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Plastic Plaque Color Measurement

Plastic plaques are thermoplastic materials compression molded into test specimens for the purpose of color measurement according to ASTM standard practices, and also used as product samples representing a plastic manufacturer's color palette. For over 60 years, major plastics manufacturers around the world have relied on the knowledge and expertise of HunterLab to help them maintain color consistency throughout their supply chain.

Get A Quote Plastic Plaque Color Measurement
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    Lot-to-lot or piece-to-piece color consistency is an important indicator of quality for many plastic items. The process of pressing a plaque for the purpose of color measurement is commonplace in plastics processing, with well-established ASTM guidelines for best practices. Plastic plaques can range from opaque to translucent or transparent, so require different measurement techniques depending on the sample type.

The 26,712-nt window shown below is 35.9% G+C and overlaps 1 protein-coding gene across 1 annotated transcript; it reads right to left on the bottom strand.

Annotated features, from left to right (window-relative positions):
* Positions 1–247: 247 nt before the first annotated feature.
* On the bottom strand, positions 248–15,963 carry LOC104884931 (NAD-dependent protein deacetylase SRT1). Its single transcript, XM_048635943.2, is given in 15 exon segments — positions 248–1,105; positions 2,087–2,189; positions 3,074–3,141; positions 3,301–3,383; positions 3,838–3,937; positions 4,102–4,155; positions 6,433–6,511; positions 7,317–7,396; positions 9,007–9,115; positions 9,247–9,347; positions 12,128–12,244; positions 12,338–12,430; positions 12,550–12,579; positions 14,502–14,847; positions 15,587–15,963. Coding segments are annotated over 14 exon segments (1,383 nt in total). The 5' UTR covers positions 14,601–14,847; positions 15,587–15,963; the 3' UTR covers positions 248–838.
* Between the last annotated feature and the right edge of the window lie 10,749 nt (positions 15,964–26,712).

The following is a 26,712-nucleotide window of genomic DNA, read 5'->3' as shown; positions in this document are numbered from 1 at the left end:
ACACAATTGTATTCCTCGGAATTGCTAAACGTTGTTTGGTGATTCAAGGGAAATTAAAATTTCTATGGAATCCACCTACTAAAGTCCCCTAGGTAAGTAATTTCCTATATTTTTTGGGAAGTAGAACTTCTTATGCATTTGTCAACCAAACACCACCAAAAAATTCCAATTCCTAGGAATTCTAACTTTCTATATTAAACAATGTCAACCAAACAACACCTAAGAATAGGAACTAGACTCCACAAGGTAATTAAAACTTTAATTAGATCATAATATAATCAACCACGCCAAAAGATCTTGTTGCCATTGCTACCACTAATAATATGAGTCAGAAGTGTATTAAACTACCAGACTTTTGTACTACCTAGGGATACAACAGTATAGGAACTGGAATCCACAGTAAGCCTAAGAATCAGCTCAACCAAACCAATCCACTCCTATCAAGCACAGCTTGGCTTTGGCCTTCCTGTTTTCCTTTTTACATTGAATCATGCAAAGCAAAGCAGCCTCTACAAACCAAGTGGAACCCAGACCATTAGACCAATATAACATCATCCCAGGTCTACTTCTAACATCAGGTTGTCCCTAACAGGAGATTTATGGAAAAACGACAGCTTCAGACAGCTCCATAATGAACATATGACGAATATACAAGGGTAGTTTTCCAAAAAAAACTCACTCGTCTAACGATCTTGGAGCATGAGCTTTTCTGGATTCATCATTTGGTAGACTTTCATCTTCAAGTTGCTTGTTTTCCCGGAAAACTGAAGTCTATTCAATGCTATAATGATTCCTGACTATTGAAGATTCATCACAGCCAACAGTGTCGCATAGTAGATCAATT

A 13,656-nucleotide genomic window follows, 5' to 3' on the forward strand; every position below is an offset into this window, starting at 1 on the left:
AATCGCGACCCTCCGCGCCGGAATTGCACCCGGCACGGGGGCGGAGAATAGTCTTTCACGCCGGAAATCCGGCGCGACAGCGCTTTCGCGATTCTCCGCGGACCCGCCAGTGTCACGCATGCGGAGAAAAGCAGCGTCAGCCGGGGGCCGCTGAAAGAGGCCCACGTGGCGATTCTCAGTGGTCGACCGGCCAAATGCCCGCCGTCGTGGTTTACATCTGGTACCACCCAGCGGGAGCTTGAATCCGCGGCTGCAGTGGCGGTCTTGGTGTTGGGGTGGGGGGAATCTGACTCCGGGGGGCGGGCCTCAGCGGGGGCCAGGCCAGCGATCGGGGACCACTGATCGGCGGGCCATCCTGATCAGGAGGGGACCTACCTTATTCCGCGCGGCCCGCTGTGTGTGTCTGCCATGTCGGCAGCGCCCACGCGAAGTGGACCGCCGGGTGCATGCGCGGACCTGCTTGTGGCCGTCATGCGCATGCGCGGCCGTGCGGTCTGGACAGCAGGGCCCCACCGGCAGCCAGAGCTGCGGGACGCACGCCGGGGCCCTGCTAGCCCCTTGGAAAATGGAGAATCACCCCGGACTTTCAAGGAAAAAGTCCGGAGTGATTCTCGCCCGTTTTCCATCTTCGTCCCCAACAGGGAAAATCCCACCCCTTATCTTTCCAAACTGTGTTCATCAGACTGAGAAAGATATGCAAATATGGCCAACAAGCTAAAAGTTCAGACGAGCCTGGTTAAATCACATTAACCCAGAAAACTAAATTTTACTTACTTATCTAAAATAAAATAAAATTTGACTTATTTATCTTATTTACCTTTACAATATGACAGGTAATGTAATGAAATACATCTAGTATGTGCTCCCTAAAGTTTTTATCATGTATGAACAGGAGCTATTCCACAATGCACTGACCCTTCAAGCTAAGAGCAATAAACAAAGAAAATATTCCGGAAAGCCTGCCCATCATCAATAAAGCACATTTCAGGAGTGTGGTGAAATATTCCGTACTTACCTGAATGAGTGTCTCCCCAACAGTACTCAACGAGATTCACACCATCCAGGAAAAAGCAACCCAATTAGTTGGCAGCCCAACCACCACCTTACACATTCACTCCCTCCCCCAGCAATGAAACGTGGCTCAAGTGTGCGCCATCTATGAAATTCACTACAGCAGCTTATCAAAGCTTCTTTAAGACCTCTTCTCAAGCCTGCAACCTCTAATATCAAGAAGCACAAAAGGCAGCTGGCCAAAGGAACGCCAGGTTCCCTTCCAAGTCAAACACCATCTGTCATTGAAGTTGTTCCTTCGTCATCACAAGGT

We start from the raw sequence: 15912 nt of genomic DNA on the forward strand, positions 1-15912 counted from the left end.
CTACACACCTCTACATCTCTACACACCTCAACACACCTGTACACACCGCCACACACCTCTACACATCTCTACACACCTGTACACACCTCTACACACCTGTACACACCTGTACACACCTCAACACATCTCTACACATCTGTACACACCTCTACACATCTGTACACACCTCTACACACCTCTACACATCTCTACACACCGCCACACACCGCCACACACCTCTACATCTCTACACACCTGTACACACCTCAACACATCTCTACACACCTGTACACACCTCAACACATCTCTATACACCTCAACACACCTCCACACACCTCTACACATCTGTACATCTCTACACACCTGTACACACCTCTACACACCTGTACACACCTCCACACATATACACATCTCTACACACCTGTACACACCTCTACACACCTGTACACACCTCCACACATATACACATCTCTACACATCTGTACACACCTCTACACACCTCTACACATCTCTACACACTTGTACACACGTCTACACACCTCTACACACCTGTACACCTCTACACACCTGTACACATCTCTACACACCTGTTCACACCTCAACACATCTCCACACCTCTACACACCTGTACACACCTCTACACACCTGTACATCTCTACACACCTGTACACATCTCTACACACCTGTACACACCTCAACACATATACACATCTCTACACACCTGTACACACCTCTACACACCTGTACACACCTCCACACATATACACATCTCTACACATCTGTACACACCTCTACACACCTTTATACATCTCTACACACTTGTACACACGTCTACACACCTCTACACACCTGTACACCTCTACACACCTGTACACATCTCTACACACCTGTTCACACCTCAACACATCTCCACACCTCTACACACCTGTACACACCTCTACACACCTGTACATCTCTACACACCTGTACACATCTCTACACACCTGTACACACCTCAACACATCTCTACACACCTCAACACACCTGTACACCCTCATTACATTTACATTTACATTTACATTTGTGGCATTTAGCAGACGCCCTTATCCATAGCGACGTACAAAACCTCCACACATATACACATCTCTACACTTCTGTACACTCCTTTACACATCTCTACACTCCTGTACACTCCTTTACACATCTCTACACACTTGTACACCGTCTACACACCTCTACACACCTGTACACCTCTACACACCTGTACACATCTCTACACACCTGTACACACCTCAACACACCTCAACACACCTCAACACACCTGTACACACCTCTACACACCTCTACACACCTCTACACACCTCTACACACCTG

Opaque Plaques are impenetrable by light and are best measured using a Directional 45°/0° reflectance instrument or a Diffuse d/8° reflectance instrument:

    • - If you are measuring opaque plaques and desire to quantify a numeric value to visual perception, then the proper measurement technique is to employ a directional 45/0° reflectance instrument. This is the geometry that most closely matches how the human eye sees color.

    • - If you are measuring opaque plaques and desire to negate the gloss and texture components of the sample and look at color only, then the proper technique is to employ a Diffuse d/8° reflectance instrument.

    Translucent Plaques allow light to pass through, but only diffusely, so that objects on the other side cannot be clearly distinguished. Both reflective and transmittance measurement modes may work well depending on the translucency of the sample.  As a rule of thumb,

    • - If at the path length that your customer will view the sample, you can see slight details of your thumb or finger through the plaque, then transmittance is the preferred measurement method.

    • - If you cannot see slight details, then reflectance is preferred.

    • - Path length is defined as the thickness of the sample from where the light enters to where it exits the sample.

    Transparent Plaques allow light to pass through with little or no interruption or distortion so that objects on the other side can be clearly seen. These plaques can only be measured using transmission instrumentation.

    Additionally, certain metrics and indices such as CIE L*a*b* Color, Whiteness, Yellowness and Haze require the use of specific geometries and specific measurement modes. For the proper instrument selection for your application please refer to the following HunterLab Solutions Chart.